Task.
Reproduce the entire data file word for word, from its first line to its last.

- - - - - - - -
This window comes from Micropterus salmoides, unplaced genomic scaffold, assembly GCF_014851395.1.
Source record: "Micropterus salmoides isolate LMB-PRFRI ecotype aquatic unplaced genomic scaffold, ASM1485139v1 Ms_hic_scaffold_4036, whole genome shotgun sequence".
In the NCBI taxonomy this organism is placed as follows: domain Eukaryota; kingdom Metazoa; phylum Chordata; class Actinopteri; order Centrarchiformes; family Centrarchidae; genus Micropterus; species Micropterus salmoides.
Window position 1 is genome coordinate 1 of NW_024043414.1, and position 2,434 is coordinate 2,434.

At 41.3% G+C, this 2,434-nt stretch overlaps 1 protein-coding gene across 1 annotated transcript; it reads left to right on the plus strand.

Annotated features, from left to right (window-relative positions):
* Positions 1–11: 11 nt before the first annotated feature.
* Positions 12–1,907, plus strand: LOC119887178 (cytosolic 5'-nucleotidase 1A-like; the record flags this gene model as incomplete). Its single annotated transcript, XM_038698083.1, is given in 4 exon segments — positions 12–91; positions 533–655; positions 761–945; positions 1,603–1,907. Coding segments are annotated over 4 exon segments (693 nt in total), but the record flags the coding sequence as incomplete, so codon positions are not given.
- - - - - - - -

This window comes from Micropterus salmoides, unplaced genomic scaffold, assembly GCF_014851395.1.
Source record: "Micropterus salmoides isolate LMB-PRFRI ecotype aquatic unplaced genomic scaffold, ASM1485139v1 Ms_hic_scaffold_4036, whole genome shotgun sequence".
In the NCBI taxonomy this organism is placed as follows: domain Eukaryota; kingdom Metazoa; phylum Chordata; class Actinopteri; order Centrarchiformes; family Centrarchidae; genus Micropterus; species Micropterus salmoides.
Window position 1 is genome coordinate 1 of NW_024043414.1, and position 2,434 is coordinate 2,434.

At 41.3% G+C, this 2,434-nt stretch overlaps 1 protein-coding gene across 1 annotated transcript; it reads left to right on the plus strand.

Annotated features, from left to right (window-relative positions):
* Positions 1–11: 11 nt before the first annotated feature.
* Positions 12–1,907, plus strand: LOC119887178 (cytosolic 5'-nucleotidase 1A-like; the record flags this gene model as incomplete). Its single annotated transcript, XM_038698083.1, is given in 4 exon segments — positions 12–91; positions 533–655; positions 761–945; positions 1,603–1,907. Coding segments are annotated over 4 exon segments (693 nt in total), but the record flags the coding sequence as incomplete, so codon positions are not given.